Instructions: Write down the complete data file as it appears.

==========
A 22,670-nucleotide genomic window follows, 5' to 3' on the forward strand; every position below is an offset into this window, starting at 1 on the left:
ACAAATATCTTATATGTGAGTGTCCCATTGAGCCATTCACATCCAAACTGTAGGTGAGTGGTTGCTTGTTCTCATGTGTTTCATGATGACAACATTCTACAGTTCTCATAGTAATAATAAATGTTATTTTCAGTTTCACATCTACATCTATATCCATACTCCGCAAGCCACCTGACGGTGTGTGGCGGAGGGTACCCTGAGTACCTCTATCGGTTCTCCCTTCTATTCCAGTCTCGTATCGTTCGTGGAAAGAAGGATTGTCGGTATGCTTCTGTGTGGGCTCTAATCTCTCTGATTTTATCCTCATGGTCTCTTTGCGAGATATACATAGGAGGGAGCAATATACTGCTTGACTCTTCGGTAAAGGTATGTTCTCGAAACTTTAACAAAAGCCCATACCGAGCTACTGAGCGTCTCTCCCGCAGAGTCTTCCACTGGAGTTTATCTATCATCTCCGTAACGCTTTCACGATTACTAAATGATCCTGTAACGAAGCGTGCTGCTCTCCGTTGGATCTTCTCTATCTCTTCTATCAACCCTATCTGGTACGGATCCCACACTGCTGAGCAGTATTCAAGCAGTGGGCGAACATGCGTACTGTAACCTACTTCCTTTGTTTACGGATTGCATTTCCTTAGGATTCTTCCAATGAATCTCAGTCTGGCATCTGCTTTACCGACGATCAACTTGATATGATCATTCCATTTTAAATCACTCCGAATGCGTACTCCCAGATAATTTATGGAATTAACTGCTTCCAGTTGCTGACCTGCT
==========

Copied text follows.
A 22,670-nucleotide genomic window follows, 5' to 3' on the forward strand; every position below is an offset into this window, starting at 1 on the left:
ACAAATATCTTATATGTGAGTGTCCCATTGAGCCATTCACATCCAAACTGTAGGTGAGTGGTTGCTTGTTCTCATGTGTTTCATGATGACAACATTCTACAGTTCTCATAGTAATAATAAATGTTATTTTCAGTTTCACATCTACATCTATATCCATACTCCGCAAGCCACCTGACGGTGTGTGGCGGAGGGTACCCTGAGTACCTCTATCGGTTCTCCCTTCTATTCCAGTCTCGTATCGTTCGTGGAAAGAAGGATTGTCGGTATGCTTCTGTGTGGGCTCTAATCTCTCTGATTTTATCCTCATGGTCTCTTTGCGAGATATACATAGGAGGGAGCAATATACTGCTTGACTCTTCGGTAAAGGTATGTTCTCGAAACTTTAACAAAAGCCCATACCGAGCTACTGAGCGTCTCTCCCGCAGAGTCTTCCACTGGAGTTTATCTATCATCTCCGTAACGCTTTCACGATTACTAAATGATCCTGTAACGAAGCGTGCTGCTCTCCGTTGGATCTTCTCTATCTCTTCTATCAACCCTATCTGGTACGGATCCCACACTGCTGAGCAGTATTCAAGCAGTGGGCGAACATGCGTACTGTAACCTACTTCCTTTGTTTACGGATTGCATTTCCTTAGGATTCTTCCAATGAATCTCAGTCTGGCATCTGCTTTACCGACGATCAACTTGATATGATCATTCCATTTTAAATCACTCCGAATGCGTACTCCCAGATAATTTATGGAATTAACTGCTTCCAGTTGCTGACCTGCT